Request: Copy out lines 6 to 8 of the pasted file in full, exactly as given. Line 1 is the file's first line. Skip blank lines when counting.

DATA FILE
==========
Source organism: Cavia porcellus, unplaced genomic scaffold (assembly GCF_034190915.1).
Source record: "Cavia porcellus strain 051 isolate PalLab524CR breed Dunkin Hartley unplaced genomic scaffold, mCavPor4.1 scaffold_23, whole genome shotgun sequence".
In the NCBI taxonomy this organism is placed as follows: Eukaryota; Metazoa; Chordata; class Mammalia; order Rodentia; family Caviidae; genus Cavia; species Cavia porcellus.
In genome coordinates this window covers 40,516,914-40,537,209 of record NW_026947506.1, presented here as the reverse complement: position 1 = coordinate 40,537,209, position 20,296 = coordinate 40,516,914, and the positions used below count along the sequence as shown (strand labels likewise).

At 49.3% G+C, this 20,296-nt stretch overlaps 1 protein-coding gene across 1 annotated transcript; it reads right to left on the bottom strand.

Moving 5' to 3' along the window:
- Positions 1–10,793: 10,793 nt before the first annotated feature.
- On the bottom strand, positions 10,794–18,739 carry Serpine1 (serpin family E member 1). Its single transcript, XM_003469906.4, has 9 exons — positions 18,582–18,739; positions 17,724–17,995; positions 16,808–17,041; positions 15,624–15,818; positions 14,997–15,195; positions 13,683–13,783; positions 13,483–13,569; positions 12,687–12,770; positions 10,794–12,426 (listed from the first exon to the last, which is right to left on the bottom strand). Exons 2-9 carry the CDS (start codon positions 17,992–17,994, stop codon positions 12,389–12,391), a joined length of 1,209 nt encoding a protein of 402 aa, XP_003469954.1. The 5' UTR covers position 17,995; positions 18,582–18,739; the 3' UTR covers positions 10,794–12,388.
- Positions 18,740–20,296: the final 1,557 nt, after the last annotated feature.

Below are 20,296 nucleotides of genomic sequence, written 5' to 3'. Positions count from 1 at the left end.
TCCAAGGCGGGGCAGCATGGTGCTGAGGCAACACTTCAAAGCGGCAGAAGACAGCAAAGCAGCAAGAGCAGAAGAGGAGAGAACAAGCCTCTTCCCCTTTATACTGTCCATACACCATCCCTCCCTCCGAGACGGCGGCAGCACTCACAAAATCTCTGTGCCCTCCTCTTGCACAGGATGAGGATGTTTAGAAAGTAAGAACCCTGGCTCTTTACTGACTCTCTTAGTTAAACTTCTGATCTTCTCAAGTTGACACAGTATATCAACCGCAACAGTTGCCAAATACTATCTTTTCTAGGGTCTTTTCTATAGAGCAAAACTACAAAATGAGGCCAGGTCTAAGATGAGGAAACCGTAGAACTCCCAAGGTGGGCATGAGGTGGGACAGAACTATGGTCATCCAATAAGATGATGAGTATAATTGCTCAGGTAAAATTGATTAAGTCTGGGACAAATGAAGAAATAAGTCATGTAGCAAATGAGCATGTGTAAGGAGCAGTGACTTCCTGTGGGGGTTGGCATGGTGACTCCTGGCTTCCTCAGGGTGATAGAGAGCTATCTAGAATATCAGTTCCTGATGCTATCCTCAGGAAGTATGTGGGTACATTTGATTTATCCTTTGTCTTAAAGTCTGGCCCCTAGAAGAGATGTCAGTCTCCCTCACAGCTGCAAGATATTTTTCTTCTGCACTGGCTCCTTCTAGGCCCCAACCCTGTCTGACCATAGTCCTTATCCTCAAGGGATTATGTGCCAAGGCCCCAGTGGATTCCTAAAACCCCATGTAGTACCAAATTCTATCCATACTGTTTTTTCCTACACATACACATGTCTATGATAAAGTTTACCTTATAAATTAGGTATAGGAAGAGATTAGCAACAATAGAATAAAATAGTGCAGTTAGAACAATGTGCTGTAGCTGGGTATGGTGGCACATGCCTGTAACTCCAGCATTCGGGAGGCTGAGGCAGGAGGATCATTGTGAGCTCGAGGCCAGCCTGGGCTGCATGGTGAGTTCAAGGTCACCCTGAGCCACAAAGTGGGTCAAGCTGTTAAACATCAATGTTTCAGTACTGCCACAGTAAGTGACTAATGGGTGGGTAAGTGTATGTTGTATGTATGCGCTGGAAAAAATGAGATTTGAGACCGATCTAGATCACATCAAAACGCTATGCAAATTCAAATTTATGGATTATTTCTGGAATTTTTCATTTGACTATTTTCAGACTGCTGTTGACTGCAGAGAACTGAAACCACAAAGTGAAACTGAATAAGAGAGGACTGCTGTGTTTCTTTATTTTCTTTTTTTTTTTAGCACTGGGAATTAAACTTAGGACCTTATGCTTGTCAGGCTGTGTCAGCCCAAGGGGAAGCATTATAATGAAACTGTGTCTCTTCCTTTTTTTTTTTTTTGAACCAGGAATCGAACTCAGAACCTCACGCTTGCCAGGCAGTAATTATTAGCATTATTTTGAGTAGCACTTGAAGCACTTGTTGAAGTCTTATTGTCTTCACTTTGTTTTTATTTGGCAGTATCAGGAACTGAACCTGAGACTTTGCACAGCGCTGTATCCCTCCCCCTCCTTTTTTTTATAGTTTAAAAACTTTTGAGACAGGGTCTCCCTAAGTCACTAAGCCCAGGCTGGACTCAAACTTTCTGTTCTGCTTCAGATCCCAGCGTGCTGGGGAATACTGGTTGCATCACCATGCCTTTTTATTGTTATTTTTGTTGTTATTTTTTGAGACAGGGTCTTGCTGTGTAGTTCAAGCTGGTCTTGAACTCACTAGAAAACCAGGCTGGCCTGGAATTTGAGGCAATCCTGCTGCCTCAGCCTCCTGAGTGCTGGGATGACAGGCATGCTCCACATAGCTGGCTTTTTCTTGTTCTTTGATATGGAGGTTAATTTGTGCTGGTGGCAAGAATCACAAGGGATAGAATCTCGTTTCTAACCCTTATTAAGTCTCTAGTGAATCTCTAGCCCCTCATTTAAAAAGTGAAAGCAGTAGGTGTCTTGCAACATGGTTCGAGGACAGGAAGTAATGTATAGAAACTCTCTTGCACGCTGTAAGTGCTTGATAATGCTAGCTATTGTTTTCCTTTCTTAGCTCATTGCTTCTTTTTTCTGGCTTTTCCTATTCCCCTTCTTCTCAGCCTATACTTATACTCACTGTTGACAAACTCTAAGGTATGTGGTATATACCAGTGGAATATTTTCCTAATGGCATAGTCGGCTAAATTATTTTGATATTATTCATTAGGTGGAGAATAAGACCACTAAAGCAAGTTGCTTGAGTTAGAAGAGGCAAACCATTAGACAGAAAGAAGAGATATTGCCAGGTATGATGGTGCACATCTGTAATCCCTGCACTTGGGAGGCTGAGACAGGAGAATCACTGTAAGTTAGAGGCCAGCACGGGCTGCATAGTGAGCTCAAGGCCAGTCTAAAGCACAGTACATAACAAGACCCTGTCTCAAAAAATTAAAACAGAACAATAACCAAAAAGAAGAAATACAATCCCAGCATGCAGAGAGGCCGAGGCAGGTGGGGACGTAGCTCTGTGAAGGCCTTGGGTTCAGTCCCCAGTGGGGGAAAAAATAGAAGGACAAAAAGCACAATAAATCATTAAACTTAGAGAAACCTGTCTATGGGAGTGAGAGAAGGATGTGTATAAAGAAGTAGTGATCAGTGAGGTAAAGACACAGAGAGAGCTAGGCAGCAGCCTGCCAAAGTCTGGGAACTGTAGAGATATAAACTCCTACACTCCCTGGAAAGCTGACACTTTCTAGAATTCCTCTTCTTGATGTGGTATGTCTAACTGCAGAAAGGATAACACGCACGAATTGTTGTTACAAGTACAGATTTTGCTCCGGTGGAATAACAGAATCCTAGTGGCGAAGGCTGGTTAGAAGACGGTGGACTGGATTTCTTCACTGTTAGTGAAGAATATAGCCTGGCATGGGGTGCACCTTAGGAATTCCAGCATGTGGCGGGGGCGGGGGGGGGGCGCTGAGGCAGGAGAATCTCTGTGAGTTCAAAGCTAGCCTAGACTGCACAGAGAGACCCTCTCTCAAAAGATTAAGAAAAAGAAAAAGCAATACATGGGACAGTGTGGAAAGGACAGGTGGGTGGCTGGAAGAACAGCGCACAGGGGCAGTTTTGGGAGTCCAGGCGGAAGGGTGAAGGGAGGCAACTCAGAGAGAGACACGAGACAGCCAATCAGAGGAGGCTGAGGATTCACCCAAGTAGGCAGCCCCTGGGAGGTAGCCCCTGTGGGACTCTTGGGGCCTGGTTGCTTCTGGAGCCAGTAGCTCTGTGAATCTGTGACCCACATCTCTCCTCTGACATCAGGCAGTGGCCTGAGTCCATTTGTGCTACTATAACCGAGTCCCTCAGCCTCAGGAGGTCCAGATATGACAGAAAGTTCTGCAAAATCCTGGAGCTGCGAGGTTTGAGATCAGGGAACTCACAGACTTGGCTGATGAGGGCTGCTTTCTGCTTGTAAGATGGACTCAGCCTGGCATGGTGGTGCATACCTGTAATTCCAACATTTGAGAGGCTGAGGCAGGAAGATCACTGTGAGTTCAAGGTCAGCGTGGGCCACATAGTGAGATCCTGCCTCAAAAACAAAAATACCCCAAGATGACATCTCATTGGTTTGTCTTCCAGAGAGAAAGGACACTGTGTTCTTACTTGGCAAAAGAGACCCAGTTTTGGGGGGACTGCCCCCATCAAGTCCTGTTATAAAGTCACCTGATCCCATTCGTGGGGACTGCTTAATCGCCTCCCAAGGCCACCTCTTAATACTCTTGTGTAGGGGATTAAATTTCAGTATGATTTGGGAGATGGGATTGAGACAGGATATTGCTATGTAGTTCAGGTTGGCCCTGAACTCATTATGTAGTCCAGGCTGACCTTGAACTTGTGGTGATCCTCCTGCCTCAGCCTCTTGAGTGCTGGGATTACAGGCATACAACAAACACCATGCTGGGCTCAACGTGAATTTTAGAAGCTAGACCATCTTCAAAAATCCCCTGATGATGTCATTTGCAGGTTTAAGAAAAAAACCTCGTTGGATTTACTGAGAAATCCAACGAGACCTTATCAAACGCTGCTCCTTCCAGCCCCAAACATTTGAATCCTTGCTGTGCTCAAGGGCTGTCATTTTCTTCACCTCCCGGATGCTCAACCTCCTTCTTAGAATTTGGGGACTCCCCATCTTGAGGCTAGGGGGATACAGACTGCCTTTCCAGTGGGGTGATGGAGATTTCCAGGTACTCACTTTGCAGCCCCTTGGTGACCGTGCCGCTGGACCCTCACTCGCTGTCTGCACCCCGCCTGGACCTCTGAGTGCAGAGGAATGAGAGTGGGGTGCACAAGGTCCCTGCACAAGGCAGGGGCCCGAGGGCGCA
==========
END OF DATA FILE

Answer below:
Moving 5' to 3' along the window:
- Positions 1–10,793: 10,793 nt before the first annotated feature.
- On the bottom strand, positions 10,794–18,739 carry Serpine1 (serpin family E member 1). Its single transcript, XM_003469906.4, has 9 exons — positions 18,582–18,739; positions 17,724–17,995; positions 16,808–17,041; positions 15,624–15,818; positions 14,997–15,195; positions 13,683–13,783; positions 13,483–13,569; positions 12,687–12,770; positions 10,794–12,426 (listed from the first exon to the last, which is right to left on the bottom strand). Exons 2-9 carry the CDS (start codon positions 17,992–17,994, stop codon positions 12,389–12,391), a joined length of 1,209 nt encoding a protein of 402 aa, XP_003469954.1. The 5' UTR covers position 17,995; positions 18,582–18,739; the 3' UTR covers positions 10,794–12,388.